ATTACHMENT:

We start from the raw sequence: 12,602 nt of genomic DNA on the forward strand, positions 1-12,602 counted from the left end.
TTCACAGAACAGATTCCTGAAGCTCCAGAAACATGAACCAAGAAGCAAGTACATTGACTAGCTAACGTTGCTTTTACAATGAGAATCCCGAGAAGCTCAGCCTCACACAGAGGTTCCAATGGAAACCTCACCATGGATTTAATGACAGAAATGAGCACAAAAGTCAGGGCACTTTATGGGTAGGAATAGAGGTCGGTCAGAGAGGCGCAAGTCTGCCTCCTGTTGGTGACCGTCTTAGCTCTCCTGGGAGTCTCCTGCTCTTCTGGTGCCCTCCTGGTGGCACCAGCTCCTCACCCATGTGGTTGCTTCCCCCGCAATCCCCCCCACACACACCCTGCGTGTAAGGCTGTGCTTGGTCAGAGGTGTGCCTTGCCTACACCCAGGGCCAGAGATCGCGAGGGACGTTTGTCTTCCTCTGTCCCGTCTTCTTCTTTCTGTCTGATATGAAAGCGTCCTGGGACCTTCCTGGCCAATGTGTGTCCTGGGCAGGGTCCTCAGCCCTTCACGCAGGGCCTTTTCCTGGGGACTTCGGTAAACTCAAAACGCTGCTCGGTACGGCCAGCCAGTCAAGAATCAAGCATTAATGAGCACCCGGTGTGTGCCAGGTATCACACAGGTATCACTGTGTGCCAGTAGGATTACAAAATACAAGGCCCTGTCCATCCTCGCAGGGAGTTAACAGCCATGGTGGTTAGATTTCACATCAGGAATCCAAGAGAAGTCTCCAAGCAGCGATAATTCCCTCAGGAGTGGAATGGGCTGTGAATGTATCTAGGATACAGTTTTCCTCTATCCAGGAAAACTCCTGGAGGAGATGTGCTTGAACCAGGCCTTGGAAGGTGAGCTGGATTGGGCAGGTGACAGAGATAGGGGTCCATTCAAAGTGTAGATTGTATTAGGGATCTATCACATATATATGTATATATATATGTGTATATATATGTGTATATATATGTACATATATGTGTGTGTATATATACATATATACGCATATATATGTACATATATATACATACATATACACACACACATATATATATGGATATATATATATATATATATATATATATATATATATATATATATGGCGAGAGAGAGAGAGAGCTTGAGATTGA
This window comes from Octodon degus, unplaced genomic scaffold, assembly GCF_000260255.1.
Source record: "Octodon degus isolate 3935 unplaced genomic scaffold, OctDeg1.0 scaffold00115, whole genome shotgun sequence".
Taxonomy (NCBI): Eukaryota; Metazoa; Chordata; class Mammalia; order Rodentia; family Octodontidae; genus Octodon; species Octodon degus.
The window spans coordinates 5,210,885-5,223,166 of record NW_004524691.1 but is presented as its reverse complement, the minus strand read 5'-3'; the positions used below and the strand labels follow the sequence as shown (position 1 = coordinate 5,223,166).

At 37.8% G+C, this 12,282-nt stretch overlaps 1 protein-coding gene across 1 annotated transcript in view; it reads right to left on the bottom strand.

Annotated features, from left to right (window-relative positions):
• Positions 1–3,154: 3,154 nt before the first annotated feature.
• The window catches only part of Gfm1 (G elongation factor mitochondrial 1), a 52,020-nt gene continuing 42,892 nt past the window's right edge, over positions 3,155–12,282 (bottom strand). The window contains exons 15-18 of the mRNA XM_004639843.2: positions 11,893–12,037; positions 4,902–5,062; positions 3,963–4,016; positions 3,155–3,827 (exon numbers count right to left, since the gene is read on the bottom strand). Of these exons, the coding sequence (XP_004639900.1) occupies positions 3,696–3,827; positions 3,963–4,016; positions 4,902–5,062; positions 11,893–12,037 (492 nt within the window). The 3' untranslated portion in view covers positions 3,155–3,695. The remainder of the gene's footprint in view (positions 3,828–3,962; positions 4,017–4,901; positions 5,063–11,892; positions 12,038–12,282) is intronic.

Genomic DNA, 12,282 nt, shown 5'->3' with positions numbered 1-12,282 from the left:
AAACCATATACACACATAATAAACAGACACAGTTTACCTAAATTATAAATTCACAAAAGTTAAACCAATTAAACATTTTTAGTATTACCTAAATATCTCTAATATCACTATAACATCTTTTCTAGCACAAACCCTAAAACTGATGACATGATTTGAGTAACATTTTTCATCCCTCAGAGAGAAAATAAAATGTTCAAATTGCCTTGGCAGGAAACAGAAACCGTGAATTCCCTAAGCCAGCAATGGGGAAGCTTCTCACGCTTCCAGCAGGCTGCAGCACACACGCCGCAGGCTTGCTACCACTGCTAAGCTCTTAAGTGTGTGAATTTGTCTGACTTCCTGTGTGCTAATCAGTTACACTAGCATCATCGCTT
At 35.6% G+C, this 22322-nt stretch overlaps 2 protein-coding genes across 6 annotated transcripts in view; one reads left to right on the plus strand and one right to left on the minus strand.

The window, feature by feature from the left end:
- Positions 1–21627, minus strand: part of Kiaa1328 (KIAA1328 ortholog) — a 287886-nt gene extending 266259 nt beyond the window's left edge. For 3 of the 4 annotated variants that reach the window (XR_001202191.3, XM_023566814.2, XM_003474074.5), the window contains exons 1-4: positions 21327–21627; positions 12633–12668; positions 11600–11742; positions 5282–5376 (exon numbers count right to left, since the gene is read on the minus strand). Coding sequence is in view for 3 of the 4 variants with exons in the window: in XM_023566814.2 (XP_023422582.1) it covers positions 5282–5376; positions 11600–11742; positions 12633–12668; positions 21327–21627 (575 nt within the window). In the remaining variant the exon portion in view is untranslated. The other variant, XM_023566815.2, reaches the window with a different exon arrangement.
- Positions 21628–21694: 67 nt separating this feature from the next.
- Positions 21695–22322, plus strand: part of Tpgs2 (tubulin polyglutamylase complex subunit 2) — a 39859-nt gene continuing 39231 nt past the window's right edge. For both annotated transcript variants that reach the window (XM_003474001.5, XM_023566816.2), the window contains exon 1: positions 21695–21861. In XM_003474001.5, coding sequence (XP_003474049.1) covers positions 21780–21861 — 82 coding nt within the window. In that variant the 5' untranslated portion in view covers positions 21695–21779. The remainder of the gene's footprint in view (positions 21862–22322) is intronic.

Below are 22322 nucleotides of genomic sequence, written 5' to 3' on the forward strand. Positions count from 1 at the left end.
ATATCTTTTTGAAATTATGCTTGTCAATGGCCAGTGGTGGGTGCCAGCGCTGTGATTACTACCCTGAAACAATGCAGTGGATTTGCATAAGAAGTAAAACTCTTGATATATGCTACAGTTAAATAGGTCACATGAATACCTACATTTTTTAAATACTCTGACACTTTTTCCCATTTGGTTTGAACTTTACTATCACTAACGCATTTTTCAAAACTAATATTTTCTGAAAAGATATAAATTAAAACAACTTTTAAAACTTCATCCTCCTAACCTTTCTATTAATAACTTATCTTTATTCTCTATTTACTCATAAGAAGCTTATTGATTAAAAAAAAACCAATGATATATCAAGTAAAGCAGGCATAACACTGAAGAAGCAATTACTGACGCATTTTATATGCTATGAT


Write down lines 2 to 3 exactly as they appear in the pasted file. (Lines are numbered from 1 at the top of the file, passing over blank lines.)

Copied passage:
TTCACAGAACAGATTCCTGAAGCTCCAGAAACATGAACCAAGAAGCAAGTACATTGACTAGCTAACGTTGCTTTTACAATGAGAATCCCGAGAAGCTCAGCCTCACACAGAGGTTCCAATGGAAACCTCACCATGGATTTAATGACAGAAATGAGCACAAAAGTCAGGGCACTTTATGGGTAGGAATAGAGGTCGGTCAGAGAGGCGCAAGTCTGCCTCCTGTTGGTGACCGTCTTAGCTCTCCTGGGAGTCTCCTGCTCTTCTGGTGCCCTCCTGGTGGCACCAGCTCCTCACCCATGTGGTTGCTTCCCCCGCAATCCCCCCCACACACACCCTGCGTGTAAGGCTGTGCTTGGTCAGAGGTGTGCCTTGCCTACACCCAGGGCCAGAGATCGCGAGGGACGTTTGTCTTCCTCTGTCCCGTCTTCTTCTTTCTGTCTGATATGAAAGCGTCCTGGGACCTTCCTGGCCAATGTGTGTCCTGGGCAGGGTCCTCAGCCCTTCACGCAGGGCCTTTTCCTGGGGACTTCGGTAAACTCAAAACGCTGCTCGGTACGGCCAGCCAGTCAAGAATCAAGCATTAATGAGCACCCGGTGTGTGCCAGGTATCACACAGGTATCACTGTGTGCCAGTAGGATTACAAAATACAAGGCCCTGTCCATCCTCGCAGGGAGTTAACAGCCATGGTGGTTAGATTTCACATCAGGAATCCAAGAGAAGTCTCCAAGCAGCGATAATTCCCTCAGGAGTGGAATGGGCTGTGAATGTATCTAGGATACAGTTTTCCTCTATCCAGGAAAACTCCTGGAGGAGATGTGCTTGAACCAGGCCTTGGAAGGTGAGCTGGATTGGGCAGGTGACAGAGATAGGGGTCCATTCAAAGTGTAGATTGTATTAGGGATCTATCACATATATATGTATATATATATGTGTATATATATGTGTATATATATGTACATATATGTGTGTGTATATATACATATATACGCATATATATGTACATATATATACATACATATACACACACACATATATATATGGATATATATATATATATATATATATATATATATATATATATATATGGCGAGAGAGAGAGAGAGCTTGAGATTGA
This window comes from Octodon degus, unplaced genomic scaffold, assembly GCF_000260255.1.